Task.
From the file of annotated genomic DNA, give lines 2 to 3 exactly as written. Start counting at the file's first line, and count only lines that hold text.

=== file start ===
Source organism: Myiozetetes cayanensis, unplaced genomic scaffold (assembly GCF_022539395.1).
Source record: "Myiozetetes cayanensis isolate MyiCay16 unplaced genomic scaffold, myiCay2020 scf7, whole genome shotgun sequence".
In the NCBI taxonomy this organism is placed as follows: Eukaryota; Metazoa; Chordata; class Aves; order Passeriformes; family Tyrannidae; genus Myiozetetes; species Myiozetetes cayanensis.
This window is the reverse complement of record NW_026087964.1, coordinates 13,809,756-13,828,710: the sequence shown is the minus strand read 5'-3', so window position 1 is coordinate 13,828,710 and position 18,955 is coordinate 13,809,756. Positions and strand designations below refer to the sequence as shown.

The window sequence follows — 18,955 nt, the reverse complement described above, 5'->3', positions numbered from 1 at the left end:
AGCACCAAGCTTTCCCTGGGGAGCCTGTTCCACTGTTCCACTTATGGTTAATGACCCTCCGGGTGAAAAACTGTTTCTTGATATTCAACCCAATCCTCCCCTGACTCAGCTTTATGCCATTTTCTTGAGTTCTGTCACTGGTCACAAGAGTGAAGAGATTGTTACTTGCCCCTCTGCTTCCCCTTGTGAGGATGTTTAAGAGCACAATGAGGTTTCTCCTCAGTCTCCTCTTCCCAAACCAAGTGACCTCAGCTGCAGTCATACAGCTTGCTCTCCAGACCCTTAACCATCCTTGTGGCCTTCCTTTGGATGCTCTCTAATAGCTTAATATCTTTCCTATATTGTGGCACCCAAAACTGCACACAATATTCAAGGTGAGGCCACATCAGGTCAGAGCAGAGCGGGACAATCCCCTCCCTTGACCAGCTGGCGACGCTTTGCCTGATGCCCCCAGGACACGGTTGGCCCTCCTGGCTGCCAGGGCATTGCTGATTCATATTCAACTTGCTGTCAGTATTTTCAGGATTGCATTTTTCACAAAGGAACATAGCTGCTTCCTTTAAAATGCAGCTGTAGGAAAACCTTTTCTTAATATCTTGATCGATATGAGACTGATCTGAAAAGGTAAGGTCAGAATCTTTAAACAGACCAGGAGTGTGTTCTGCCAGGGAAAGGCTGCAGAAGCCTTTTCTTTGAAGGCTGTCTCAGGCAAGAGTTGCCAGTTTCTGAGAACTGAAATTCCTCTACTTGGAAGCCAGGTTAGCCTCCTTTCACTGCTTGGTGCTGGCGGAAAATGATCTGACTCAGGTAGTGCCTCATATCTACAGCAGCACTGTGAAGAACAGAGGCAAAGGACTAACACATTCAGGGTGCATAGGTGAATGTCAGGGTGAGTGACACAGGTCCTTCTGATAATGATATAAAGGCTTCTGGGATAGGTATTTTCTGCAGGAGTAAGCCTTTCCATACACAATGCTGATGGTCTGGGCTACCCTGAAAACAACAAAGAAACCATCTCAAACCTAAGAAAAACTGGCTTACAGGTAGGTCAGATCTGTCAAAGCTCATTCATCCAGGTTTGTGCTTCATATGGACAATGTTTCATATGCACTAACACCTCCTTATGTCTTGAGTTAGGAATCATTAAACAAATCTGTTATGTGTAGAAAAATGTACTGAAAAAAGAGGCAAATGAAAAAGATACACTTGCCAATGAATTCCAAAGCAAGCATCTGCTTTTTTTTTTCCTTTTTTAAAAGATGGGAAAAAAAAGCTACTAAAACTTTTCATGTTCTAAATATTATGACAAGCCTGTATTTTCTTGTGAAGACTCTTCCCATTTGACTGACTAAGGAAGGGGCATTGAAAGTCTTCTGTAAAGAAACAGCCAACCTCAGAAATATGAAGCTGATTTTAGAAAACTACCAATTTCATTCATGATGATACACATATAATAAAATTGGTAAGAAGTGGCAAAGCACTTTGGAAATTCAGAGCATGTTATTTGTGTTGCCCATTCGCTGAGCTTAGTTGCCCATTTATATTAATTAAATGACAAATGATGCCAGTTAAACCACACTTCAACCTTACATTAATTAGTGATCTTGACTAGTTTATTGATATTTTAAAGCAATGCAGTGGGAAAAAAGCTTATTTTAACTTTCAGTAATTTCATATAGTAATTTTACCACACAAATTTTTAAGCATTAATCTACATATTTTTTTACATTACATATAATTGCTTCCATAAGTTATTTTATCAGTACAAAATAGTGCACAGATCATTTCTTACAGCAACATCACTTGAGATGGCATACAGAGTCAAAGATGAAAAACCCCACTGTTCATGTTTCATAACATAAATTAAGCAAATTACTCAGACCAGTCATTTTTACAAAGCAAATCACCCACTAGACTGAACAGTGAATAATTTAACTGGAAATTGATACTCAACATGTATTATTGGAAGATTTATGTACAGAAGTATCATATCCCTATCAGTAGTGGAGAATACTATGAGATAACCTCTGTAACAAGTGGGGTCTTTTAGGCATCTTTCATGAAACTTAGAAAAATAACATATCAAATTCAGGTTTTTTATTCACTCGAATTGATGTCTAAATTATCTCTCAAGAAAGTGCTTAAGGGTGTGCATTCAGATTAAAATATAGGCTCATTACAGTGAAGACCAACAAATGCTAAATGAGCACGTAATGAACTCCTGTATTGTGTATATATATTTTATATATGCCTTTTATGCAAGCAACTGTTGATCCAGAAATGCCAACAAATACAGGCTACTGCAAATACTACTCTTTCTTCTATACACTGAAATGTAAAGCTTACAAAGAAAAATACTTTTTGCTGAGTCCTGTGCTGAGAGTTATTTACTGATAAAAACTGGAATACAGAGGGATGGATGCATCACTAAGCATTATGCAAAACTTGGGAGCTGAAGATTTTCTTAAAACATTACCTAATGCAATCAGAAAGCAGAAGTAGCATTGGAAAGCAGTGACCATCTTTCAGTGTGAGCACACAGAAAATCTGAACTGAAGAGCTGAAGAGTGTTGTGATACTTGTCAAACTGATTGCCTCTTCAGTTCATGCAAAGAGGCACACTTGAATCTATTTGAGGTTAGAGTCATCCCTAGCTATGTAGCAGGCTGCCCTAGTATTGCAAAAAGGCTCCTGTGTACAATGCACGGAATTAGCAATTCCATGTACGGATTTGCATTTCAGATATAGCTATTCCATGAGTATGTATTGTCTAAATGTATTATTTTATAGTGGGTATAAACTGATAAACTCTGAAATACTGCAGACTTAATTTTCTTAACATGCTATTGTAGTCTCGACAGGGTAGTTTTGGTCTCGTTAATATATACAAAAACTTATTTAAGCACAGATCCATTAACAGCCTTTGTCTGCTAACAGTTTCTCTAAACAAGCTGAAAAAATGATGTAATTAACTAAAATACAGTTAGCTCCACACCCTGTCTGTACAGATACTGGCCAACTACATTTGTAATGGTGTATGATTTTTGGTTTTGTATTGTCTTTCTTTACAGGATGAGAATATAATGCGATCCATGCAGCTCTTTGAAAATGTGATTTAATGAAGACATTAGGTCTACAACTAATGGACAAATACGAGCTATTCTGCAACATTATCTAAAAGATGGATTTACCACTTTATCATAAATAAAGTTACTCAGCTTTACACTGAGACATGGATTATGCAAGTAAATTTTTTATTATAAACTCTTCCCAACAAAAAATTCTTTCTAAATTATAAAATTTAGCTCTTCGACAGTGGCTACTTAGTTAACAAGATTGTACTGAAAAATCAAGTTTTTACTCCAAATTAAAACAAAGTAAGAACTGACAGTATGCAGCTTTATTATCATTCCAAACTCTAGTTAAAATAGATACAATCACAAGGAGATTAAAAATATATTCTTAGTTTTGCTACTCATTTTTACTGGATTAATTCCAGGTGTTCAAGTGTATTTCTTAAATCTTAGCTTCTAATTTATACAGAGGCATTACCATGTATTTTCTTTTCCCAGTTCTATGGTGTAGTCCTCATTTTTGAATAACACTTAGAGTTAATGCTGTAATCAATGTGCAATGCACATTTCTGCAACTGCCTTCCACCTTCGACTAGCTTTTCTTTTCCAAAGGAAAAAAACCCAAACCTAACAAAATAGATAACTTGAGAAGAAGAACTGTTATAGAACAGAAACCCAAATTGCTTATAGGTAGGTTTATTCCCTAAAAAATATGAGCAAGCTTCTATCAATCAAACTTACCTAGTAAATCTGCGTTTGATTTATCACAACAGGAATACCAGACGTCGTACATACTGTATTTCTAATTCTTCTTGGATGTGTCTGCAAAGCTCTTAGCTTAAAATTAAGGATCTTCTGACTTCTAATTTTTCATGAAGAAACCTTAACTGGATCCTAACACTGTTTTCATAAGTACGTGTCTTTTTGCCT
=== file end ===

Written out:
Source record: "Myiozetetes cayanensis isolate MyiCay16 unplaced genomic scaffold, myiCay2020 scf7, whole genome shotgun sequence".
In the NCBI taxonomy this organism is placed as follows: Eukaryota; Metazoa; Chordata; class Aves; order Passeriformes; family Tyrannidae; genus Myiozetetes; species Myiozetetes cayanensis.